Brace yourselves, wine lovers: your favourite cheap red could be getting more expensive.
The International Vine and Wine Organization (OIV) reports that global wine production in 2017 fell to its lowest levels in 60 years, dropping 8.6 per cent from the previous year, to 250 million hectolitres.
Climate conditions were partly to blame, especially in wine-production leader Europe, which in early 2017 experienced some of its coldest weather in years. Home to the top three wine-producing countries in the world (Italy, Spain and France), output from Europe dropped 14.6 per cent compared to the year before.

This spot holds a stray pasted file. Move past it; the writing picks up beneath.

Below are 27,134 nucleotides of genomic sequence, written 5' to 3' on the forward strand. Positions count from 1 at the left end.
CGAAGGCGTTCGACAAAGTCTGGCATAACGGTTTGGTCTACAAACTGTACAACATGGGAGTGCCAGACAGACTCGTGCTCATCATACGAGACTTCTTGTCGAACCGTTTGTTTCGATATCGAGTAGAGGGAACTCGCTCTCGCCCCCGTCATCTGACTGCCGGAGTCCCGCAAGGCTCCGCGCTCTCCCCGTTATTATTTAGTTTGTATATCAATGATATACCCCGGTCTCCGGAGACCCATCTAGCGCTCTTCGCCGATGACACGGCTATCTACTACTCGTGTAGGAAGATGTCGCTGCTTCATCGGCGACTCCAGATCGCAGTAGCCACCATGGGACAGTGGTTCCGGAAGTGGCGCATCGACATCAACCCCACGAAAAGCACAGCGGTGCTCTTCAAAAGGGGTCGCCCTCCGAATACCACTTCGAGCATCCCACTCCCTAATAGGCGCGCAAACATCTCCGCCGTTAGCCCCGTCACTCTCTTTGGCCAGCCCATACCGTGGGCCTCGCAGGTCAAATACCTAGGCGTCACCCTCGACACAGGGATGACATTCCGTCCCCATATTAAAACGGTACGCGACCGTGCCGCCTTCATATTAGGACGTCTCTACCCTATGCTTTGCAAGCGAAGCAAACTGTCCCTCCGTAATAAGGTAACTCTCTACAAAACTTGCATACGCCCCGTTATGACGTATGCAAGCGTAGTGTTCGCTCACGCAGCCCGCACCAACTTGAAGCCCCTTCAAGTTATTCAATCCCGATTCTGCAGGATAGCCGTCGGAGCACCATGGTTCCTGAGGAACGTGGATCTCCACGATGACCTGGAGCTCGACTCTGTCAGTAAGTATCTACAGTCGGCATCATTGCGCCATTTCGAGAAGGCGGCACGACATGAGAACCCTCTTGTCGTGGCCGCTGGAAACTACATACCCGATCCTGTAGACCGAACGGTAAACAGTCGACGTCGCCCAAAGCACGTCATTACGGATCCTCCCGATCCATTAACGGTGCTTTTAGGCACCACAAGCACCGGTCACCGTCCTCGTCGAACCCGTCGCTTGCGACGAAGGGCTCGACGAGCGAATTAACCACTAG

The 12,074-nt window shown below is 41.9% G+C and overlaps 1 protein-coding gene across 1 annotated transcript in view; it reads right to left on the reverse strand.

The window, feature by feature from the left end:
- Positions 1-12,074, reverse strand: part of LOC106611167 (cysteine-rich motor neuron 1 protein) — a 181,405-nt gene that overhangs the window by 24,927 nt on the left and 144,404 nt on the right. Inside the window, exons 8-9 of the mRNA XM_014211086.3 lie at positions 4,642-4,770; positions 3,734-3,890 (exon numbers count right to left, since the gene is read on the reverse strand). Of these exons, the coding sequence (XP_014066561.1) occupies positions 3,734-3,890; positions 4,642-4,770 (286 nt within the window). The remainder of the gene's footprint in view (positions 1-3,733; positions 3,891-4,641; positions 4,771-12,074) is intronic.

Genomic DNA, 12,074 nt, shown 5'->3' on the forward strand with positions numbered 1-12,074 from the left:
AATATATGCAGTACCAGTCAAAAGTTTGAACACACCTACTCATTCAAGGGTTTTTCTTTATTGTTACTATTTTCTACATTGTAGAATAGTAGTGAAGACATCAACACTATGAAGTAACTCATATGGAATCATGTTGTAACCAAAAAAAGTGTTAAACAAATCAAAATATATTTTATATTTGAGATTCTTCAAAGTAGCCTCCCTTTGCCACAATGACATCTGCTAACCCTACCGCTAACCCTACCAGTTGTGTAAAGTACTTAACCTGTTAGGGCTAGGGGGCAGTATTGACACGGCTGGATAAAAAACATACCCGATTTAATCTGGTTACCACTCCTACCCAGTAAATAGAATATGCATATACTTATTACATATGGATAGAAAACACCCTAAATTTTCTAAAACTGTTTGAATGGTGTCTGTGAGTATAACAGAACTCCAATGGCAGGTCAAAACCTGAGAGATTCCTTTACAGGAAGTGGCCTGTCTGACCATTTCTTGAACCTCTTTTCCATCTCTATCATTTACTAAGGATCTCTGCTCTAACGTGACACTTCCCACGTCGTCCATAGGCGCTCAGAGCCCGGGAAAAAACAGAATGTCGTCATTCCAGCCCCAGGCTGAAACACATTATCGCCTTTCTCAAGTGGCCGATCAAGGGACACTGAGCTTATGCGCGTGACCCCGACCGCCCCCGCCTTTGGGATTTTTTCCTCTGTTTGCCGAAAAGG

Prices are expected to go up, especially for cheaper bottles.
Stephen Rannekleiv, a global beverages strategist at Rabobank, told CNN Money that when prices go up, it puts "a lot of strain" on producers that go after lower price points.
"The wine companies that are targeting very low prices ... will be hit the worst, because their margins are very low," he said.
Rannekleiv also said "everyone kind of goes down a tier in quality," since in some cases, "lower quality wines are getting blended into slightly higher value products."
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